Which I know is a lie since I have walked back to my car in the early morning on many occasions from the homes of Basketball stars, Husbands and hard bodied construction workers...

Frankly, PUN INTENDED, it is time for the industry to put a Black man on the stage who is masculine and is all about fucking niggas and getting money. 
It is time for me to be the modern day Sisqo, as I sing on a rappers record about what you really want from a nigga while Ace Hood holds my waist and my shirt blows in the wind. (I WISH, HE'S AS STRAIGHT AS THEY COME)

Let's get serious. I see an absence of truth. It is so glaring that Suge Knight, DMX and Kanye have spoken about it. 

What is true, is that gays count for a large portion of the profits from the sales of records and concert tickets. Why can't some of these artists come out? And why, Dear God why, Can't male rappers rap about niggas in the same way that Nicki Minaj raps about stealing Cassie from Diddy?
So it's ok for a woman to be down for the get down but not ok for Diddy to come on out and admit that he and #!@$* had an ongoing sexual relationship? 
Double standard indeed. Women need to be upset about this in my opinion. The entire industry is there for the objectification of women. It's there to feed the egos of the man. Nicki may think she's broken down doors but all she's doing is setting the stage for MORE WHORES. 
Homosexual men have had no issue dancing at the club to Notorious B.I.G. We've rapped along with him in our cars to "GET MONEY" So why can't heterosexual male HIP HOP lovers rock to a song by Frank Ocean about fucking niggas? Straight women don't seem to have an issue with popping their ass to the idea of Nicki licking Cassie's twat. 

We are under-represented, misrepresented and often times used as the worst insult a rapper can lodge against another rapper.

Constantly rappers accuse other rappers of being "Faggots" They claim it's the worst thing a "nigga" can call another "nigga" in the hood. The accusation supposedly will totally emasculate them. But not all gays are sissies and there's nothing wrong with being gay. There's nothing non-manly about a sexuality. And not all rappers are really gay, but the idea that the word "Faggot" is still used as an insult in rap music should be enough to get marches in front of record companies. But the streets are silent. The streets only holler when Trayvon gets killed and Al Sharpton's hair glistens on CNN. All Black people for the most part can say is that GAY and unequal is not a civil rights issue. It is a hard, awkward and strange place to be in America if you are a gay Black male.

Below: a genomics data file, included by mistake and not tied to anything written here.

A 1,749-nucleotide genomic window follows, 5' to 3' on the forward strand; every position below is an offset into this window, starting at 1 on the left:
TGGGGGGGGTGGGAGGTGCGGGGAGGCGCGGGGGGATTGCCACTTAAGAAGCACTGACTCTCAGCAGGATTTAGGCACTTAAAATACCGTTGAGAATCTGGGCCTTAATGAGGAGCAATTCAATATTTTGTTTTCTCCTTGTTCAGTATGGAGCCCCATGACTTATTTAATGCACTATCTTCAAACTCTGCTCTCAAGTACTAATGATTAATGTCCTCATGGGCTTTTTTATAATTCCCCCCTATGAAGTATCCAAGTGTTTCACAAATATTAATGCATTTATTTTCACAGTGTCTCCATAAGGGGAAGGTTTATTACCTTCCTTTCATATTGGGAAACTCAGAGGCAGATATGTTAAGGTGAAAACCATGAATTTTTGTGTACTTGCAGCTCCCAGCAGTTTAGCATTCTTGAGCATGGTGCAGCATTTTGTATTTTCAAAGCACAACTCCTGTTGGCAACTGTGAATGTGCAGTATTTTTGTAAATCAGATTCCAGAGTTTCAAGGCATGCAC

You listen to music which never represents your motivations, you belong to a group of people who have historically been oppressed but who don't come to your aid when the world sees you as not marketable, a disgrace and an abomination. 
Black teen gay bashed

You wonder, there has to be someone out there who is gay and who can rap. Then you find such people on YouTube and you wonder why they aren't on a couch on BET. You wonder why B. Scott couldn't dress as the woman she is and you wonder how on earth this can be when Kanye West wears women's clothes???
You laugh at the reality that most of the gay men you see at a gay club are more masculine than the divas on the 106 and Park video countdown. Jason Collins does a free throw while Drake sings a cover of a TLC ballad....
Hard Core openly Gay rapper Lil B was rising in status until he came out

So why can't more gay artists rise to the forefront in HIP HOP? Is it all about Bentleys, chains and fucking bitches? Didn't the genre begin as a political movement? Remember the days of PUBLIC ENEMY?
Well now Professor Griff is sitting around bashing homosexuals and calling today's rap artists faggots. 
I am not lying, go to his YouTube channel. So you fought for equality in the eighties and now you are against equality in the new century? BACKWARDS. 
Equality should be for everyone. 

Yes there are gay men in the music industry but I never imply it is a negative thing. I am more upset at the fact that if they were to come out, the LABELS would surely end their contracts, while most of the world celebrated their bravery in coming out.